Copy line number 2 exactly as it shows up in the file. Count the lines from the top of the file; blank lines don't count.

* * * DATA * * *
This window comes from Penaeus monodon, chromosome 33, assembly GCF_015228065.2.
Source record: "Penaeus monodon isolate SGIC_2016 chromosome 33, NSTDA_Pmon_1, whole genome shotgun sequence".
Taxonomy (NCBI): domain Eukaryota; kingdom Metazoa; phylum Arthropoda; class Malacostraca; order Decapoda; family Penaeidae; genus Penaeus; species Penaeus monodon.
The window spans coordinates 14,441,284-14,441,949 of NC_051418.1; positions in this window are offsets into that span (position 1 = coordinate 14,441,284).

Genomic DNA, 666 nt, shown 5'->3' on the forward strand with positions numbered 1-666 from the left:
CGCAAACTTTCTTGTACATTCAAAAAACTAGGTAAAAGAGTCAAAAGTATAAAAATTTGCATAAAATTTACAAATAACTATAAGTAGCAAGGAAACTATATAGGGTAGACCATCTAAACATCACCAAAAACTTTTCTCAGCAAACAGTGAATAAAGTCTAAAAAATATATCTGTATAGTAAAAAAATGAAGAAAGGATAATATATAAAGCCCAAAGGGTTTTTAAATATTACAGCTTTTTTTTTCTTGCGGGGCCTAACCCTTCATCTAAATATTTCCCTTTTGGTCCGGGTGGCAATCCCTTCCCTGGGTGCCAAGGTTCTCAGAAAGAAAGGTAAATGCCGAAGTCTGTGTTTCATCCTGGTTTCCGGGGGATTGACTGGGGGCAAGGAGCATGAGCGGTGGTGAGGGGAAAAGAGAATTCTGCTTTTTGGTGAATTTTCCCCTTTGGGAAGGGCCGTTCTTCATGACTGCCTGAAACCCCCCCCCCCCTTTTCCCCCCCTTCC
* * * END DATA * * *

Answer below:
Source record: "Penaeus monodon isolate SGIC_2016 chromosome 33, NSTDA_Pmon_1, whole genome shotgun sequence".